Due to limited post-secondary opportunities south of the Fraser River, students from Surrey and the surrounding area are missing out on securing degrees, and in turn, future job opportunities.
That was the message from SFU president Andrew Petter during a Wednesday luncheon hosted by the Surrey Board of Trade that focused on education south of the Fraser.
In his talk, Petter highlighted three points called the 'Opportunity Agenda for B.C.' during which he spoke of the importance of making sure every qualified student would be able to find a position at post-secondary institutions.
Petter specifically highlighted Surrey and the surrounding area as one of the largest producers of qualified grads, who also happen to be having the toughest time finding post-secondary positions.
"As a result, we're turning away literally thousands of very qualified students from this region," he said. "That's a terrible waste of talent and potential."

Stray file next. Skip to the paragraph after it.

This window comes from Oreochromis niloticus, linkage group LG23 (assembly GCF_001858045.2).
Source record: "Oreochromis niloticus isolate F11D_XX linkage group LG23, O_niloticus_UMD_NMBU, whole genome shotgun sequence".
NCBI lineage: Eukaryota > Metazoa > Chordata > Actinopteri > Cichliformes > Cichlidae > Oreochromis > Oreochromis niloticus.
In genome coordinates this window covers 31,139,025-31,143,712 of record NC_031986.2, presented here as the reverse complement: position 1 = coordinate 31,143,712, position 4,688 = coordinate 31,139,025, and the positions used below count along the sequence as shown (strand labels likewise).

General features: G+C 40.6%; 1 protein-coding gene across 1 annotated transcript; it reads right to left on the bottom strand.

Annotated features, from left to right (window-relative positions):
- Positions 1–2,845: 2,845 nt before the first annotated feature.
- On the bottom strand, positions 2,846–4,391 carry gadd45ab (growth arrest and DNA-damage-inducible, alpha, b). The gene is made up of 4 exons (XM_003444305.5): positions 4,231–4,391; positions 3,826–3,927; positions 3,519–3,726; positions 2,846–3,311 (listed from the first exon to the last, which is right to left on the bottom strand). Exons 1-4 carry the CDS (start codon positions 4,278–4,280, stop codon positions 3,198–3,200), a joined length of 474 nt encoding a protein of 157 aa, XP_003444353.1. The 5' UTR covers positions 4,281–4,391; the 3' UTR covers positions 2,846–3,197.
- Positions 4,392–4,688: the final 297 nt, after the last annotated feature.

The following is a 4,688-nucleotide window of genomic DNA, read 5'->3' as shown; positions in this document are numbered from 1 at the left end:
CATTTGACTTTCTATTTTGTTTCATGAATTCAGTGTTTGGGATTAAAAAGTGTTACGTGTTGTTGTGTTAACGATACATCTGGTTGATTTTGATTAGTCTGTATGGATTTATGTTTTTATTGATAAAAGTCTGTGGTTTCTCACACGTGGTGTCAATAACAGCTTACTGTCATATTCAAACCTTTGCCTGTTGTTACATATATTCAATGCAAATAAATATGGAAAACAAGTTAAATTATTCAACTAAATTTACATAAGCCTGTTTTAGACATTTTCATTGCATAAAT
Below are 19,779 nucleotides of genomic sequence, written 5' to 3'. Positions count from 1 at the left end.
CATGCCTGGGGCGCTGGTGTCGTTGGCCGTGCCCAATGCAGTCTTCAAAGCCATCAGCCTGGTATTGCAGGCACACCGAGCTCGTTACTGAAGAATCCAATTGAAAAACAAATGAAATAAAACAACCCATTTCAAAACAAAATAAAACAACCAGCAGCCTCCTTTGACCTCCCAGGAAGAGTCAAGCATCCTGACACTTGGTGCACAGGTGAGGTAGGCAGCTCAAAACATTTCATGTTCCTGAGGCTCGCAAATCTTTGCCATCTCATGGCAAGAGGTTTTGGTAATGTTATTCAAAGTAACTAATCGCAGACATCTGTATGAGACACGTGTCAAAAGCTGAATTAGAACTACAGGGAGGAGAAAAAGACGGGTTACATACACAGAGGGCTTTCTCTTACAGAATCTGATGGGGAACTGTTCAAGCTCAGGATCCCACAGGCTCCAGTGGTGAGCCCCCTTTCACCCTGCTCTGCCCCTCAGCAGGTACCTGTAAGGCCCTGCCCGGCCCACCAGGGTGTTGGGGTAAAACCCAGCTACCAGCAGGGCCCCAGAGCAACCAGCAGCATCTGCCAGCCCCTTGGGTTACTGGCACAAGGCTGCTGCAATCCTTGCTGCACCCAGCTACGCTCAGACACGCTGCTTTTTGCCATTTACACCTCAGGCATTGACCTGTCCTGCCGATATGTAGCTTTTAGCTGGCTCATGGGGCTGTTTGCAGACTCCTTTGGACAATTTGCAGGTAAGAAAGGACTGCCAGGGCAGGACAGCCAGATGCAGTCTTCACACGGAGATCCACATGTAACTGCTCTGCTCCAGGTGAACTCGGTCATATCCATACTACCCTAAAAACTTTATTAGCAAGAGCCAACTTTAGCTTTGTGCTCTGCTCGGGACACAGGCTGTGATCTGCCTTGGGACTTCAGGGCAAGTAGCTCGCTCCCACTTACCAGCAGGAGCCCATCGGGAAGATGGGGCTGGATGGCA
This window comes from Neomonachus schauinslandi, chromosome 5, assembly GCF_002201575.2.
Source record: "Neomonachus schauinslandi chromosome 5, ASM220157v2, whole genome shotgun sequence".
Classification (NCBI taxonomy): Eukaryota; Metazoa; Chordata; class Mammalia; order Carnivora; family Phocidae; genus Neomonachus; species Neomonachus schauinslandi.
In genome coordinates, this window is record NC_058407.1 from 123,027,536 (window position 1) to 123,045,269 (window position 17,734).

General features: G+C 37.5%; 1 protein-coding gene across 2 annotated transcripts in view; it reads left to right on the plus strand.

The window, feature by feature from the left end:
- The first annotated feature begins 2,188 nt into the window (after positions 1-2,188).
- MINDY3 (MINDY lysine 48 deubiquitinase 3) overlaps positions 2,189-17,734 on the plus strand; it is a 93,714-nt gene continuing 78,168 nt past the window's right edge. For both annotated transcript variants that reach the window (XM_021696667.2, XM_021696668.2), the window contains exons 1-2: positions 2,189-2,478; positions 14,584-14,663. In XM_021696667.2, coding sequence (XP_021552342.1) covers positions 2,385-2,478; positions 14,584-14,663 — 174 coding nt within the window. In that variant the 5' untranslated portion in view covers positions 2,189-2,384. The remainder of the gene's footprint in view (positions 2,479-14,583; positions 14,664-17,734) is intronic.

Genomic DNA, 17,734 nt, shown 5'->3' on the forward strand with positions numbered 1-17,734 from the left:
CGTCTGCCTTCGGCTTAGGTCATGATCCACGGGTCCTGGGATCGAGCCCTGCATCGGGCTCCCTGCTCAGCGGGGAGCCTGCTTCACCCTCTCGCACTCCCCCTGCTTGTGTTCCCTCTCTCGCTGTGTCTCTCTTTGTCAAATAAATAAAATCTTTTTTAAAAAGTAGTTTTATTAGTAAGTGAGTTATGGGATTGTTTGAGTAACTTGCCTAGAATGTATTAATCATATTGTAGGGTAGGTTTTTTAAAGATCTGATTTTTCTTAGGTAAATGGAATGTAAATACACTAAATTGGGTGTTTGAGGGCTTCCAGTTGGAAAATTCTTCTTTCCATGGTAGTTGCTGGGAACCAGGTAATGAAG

According to Petter, despite nearly a third of the province's high school graduates coming from Surrey and the South Fraser region, the post-secondary offerings in the region are so limited that they either have to go elsewhere, or wait longer than before.
"Five or six years ago, a Surrey high school student who graduated with an 85 per cent average was almost assured of being accepted to any SFU faculty," said Petter, noting that those same students aren't guaranteed anything anymore. "Students who are qualified and willing to do the work are having to go elsewhere because there simply isn't enough space in the region."
The other two points in the agenda, said Petter, were making sure students had the financial help needed to pursue their education and committing to establishing initiatives to promote and foster the province's research and innovation potential.
"Now is the time to establish and build that vision," said Petter.